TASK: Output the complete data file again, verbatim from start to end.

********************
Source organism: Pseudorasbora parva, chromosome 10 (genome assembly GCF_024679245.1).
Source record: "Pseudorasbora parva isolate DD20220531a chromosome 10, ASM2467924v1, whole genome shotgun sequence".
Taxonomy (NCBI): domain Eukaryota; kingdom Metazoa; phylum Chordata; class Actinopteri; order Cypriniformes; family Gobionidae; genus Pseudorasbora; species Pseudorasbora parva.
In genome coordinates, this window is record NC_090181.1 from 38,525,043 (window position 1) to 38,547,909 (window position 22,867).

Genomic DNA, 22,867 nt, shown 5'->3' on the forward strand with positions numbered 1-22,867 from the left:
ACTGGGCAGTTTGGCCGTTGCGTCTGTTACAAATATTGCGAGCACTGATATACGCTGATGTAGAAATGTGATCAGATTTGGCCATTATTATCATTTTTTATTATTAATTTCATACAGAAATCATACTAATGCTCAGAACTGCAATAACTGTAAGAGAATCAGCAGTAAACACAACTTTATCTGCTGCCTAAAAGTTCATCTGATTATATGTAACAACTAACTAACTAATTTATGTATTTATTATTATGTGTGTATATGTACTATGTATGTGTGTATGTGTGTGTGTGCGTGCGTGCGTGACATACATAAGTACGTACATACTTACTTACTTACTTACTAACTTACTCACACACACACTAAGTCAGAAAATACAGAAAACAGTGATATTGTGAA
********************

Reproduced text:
Source organism: Pseudorasbora parva, chromosome 10 (genome assembly GCF_024679245.1).
Source record: "Pseudorasbora parva isolate DD20220531a chromosome 10, ASM2467924v1, whole genome shotgun sequence".
Taxonomy (NCBI): domain Eukaryota; kingdom Metazoa; phylum Chordata; class Actinopteri; order Cypriniformes; family Gobionidae; genus Pseudorasbora; species Pseudorasbora parva.
In genome coordinates, this window is record NC_090181.1 from 38,525,043 (window position 1) to 38,547,909 (window position 22,867).

Genomic DNA, 22,867 nt, shown 5'->3' on the forward strand with positions numbered 1-22,867 from the left:
ACTGGGCAGTTTGGCCGTTGCGTCTGTTACAAATATTGCGAGCACTGATATACGCTGATGTAGAAATGTGATCAGATTTGGCCATTATTATCATTTTTTATTATTAATTTCATACAGAAATCATACTAATGCTCAGAACTGCAATAACTGTAAGAGAATCAGCAGTAAACACAACTTTATCTGCTGCCTAAAAGTTCATCTGATTATATGTAACAACTAACTAACTAATTTATGTATTTATTATTATGTGTGTATATGTACTATGTATGTGTGTATGTGTGTGTGTGCGTGCGTGCGTGACATACATAAGTACGTACATACTTACTTACTTACTTACTAACTTACTCACACACACACTAAGTCAGAAAATACAGAAAACAGTGATATTGTGAA